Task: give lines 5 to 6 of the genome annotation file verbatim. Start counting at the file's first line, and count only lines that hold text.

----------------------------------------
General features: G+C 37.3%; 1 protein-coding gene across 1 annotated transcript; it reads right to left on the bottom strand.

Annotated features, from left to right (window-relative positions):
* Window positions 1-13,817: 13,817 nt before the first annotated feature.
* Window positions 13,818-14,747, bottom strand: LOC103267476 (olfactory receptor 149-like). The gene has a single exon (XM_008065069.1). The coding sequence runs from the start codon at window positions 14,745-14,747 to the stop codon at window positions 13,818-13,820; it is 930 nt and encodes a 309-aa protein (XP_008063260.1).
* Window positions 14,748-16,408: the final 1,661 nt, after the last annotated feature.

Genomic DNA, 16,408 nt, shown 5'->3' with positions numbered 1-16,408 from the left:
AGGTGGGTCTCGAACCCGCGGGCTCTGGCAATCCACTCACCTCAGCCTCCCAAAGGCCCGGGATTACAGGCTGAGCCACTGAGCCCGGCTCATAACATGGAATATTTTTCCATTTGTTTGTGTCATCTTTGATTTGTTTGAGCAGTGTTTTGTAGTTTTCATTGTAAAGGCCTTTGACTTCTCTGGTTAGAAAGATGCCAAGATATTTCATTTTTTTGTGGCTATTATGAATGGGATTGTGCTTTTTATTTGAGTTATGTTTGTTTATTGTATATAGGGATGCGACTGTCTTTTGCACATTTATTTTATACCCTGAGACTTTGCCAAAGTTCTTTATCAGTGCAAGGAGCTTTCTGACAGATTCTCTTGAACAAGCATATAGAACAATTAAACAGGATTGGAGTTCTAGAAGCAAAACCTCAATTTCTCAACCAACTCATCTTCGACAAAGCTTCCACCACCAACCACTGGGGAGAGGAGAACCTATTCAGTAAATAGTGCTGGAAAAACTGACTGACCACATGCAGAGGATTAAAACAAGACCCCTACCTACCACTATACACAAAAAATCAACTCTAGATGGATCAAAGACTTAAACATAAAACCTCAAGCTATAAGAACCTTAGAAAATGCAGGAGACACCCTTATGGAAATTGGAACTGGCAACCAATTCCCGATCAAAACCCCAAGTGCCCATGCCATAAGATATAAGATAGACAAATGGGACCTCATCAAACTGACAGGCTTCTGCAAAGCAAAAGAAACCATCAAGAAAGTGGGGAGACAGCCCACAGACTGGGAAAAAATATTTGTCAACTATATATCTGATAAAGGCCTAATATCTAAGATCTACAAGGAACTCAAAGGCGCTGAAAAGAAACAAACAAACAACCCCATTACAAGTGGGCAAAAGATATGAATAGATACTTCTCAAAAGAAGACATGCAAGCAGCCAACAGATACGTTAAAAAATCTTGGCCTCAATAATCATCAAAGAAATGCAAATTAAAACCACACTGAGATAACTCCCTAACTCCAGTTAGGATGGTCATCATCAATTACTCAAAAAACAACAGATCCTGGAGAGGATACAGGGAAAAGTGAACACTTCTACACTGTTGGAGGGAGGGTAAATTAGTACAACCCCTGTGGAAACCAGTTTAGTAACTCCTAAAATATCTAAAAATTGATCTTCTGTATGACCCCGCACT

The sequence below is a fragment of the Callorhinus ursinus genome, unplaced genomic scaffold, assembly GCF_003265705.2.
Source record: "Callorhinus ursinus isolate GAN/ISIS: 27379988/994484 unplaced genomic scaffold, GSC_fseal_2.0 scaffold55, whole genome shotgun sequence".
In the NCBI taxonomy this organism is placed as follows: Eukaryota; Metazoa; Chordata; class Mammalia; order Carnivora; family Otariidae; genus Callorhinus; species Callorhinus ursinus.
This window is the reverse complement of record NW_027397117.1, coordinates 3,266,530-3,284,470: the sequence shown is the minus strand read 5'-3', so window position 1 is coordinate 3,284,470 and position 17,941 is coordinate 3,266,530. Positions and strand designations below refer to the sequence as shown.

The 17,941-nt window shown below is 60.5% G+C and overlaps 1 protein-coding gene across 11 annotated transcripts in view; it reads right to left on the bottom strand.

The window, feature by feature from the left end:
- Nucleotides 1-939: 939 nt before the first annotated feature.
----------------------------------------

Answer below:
* Window positions 14,748-16,408: the final 1,661 nt, after the last annotated feature.

Genomic DNA, 16,408 nt, shown 5'->3' with positions numbered 1-16,408 from the left: